Let a lawsuit lie inactive too long, and it may be dismissed for want of prosecution, either on a party’s motion or on the trial court’s. Dismissal may be based on failure to dispose of the case within the time standards in Texas Rule of Civil Procedure 165a(2) or under the trial court’s inherent authority.

Trial courts generally bend over backward to avoid dismissing a case for want of prosecution. Almost any excuse is accepted, particularly if the case is not overly stale.

In In re Conner, 458 S.W.3d 532 (Tex. 2015) (orig. proceeding) (per curiam), the Texas Supreme Court granted mandamus for the first time against a trial judge who refused to dismiss a case for want of prosecution. Although Conner applied existing law in a new context, the facts of that case—which involved an unexplained ten-year delay in advancing the case toward final resolution—were remarkable enough to warrant such an unprecedented move.

Situations in which appellate courts will interfere with a trial court’s management of its own docket are rare. The availability of mandamus for a trial court’s refusal to dismiss a case for want of prosecution depends on whether the court ignored a “conclusive presumption of abandonment of the plaintiff’s case.” Mandamus is appropriate only when the trial court clearly abused its discretion by disregarding this presumption and allowing the case to continue.

The threshold inquiry in analyzing whether the conclusive presumption of arose is whether “a delay of an unreasonable duration” occurred. Without such a delay, a trial court does not abuse its discretion by refusing to dismiss.

A second prerequisite to the conclusive presumption of abandonment is the lack of a sufficient explanation for the delay. When a trial court is presented with an explanation it accepts as excusing the delay, and reasonable minds could differ, no clear abuse of discretion has occurred.

Another Option?

Here in Travis County, another avenue to mandamus may exist if a motion to retain was not timely filed under the district court local rules.

District court DWOP notices refer the recipient to Local Rule 8, which contain dismissal procedures. Local Rule 8.3 states that matters for which the court administrator has provided notice of dismissal for want of prosecution “will be dismissed summarily without further proceedings on the dismissal date indicated in the notice of dismissal or thereafter unless at least one party files a motion to retain that complies with the requirements of this chapter.”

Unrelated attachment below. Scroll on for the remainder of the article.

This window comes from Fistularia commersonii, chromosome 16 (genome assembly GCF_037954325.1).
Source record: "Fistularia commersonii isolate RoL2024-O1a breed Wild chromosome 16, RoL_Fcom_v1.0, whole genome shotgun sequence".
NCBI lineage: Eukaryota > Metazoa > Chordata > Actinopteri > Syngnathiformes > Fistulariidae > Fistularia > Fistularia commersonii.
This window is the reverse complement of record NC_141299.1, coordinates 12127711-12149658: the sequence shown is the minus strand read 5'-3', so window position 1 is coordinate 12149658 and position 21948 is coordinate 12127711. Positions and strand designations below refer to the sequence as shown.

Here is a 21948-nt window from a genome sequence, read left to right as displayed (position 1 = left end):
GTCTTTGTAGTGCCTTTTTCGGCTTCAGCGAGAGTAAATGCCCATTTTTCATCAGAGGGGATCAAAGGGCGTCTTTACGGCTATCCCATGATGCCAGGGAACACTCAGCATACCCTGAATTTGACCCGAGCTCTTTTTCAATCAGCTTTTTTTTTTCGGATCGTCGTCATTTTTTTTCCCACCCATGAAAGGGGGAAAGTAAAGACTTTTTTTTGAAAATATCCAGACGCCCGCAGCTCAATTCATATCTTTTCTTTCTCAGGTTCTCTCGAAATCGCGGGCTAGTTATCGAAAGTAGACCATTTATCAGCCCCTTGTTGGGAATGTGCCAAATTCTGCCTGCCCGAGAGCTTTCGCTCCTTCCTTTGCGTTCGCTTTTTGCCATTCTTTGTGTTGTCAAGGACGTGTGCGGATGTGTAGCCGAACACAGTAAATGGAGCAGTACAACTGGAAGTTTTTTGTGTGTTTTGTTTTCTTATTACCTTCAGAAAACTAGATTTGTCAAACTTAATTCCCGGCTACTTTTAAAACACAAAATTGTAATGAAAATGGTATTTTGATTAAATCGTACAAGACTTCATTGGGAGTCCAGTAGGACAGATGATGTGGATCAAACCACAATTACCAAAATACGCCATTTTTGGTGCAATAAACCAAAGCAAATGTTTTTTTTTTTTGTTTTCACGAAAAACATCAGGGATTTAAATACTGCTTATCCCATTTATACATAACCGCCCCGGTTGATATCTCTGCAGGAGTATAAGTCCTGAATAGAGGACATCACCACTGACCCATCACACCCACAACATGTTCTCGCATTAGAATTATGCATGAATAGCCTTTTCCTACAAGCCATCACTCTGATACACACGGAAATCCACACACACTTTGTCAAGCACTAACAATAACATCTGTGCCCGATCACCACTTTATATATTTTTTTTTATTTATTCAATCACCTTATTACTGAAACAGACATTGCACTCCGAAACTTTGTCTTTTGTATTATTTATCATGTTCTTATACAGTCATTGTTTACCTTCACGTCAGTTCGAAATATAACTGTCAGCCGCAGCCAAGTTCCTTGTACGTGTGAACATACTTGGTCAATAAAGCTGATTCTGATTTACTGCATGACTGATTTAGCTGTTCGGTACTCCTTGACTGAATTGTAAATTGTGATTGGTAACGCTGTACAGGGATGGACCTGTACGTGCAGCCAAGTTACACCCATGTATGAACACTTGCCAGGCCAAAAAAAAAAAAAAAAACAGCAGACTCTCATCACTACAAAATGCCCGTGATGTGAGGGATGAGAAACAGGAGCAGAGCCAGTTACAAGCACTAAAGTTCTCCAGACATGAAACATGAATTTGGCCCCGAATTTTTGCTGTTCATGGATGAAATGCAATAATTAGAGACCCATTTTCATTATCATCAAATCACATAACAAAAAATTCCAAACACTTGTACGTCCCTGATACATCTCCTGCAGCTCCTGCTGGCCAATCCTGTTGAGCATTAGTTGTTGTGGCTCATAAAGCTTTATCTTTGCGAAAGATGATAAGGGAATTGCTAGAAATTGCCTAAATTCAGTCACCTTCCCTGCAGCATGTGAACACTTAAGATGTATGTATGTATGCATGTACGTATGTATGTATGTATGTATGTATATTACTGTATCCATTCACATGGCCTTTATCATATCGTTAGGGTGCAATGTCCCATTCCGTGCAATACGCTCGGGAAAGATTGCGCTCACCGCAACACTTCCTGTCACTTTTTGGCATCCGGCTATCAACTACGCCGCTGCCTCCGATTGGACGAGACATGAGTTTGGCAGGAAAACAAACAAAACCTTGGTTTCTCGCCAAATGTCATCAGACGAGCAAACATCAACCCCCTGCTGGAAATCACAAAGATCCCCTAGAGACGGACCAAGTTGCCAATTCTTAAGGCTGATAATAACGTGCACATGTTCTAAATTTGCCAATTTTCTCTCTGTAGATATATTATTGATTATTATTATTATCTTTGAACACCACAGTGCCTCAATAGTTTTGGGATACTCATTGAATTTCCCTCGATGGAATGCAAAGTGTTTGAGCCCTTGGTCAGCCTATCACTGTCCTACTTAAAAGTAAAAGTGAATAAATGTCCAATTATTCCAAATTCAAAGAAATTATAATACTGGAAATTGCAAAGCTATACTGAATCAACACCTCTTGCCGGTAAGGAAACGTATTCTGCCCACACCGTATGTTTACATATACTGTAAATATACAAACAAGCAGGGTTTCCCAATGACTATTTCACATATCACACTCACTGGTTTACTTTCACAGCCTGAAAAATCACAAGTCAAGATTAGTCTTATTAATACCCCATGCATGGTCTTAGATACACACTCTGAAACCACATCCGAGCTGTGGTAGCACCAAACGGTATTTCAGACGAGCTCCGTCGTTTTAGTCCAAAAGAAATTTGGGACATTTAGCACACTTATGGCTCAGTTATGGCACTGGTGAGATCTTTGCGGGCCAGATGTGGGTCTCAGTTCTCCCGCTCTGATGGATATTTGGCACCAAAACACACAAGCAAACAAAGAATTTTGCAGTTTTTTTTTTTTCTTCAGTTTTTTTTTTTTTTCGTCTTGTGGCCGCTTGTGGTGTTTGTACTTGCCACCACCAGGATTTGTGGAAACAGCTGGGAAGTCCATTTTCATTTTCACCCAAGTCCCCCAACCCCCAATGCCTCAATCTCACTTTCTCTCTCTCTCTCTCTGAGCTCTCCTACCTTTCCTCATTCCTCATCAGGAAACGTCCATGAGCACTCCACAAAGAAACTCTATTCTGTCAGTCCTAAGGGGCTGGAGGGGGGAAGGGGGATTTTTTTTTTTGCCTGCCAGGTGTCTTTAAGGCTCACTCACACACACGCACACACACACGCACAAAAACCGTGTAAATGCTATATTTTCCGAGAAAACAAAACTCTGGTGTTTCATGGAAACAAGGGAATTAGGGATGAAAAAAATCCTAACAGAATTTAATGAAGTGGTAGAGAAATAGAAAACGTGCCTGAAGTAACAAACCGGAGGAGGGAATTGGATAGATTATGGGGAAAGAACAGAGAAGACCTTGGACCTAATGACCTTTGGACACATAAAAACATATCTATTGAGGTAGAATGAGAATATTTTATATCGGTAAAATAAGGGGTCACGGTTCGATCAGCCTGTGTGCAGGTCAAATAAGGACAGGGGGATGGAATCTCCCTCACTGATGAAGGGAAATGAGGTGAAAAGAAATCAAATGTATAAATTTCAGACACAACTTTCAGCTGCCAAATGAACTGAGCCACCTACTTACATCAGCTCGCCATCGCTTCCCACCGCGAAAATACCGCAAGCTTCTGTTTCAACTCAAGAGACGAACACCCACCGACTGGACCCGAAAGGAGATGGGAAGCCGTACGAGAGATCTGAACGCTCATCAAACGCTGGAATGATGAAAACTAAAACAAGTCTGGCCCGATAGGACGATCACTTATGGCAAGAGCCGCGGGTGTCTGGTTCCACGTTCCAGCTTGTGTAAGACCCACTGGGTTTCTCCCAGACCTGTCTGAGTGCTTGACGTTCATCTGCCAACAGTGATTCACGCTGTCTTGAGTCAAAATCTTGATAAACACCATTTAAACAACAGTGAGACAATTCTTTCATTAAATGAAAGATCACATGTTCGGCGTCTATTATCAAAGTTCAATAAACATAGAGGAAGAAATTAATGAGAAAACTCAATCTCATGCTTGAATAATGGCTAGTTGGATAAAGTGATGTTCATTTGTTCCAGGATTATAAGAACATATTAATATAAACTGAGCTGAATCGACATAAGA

Under Local Rule 8.5(a), “[m]otions to retain must set forth the factual and legal basis for retaining the case and must be filed at least 14 days prior to the dismissal date specified in the notice of dismissal.” Local Rule 8.5 fathoms two scenarios in which a motion to retain may be granted: (1) “[i]f a timely motion to retain is filed and no timely objection is filed” (8.5(c)); and (2) “[i]f a timely motion to retain and a timely objection are both filed” (8.5(d)). Fairly read, the rule precludes granting an untimely filed motion to retain —e.g., one filed less than 14 days before the dismissal date stated in the DWOP notice.

Simple enough, right?

In practice, though, that’s not how it works. In my recent experience, no action was taken on what I argued was an untimely motion to retain. After a few inquiries, the court administrator’s office was kind enough to notify the parties that a hearing would be required.

So we had a hearing, and my side prevailed. Had the district court granted the motion to retain, though, I was prepared to mandamus the ruling under Conner, but also because the local rules say game over if the motion wasn’t timely.

This isn’t a position I find myself in often, but I’m taking note. If I ever lose one of these, I intend to see that the local rules are enforced. Otherwise, why have the rules at all?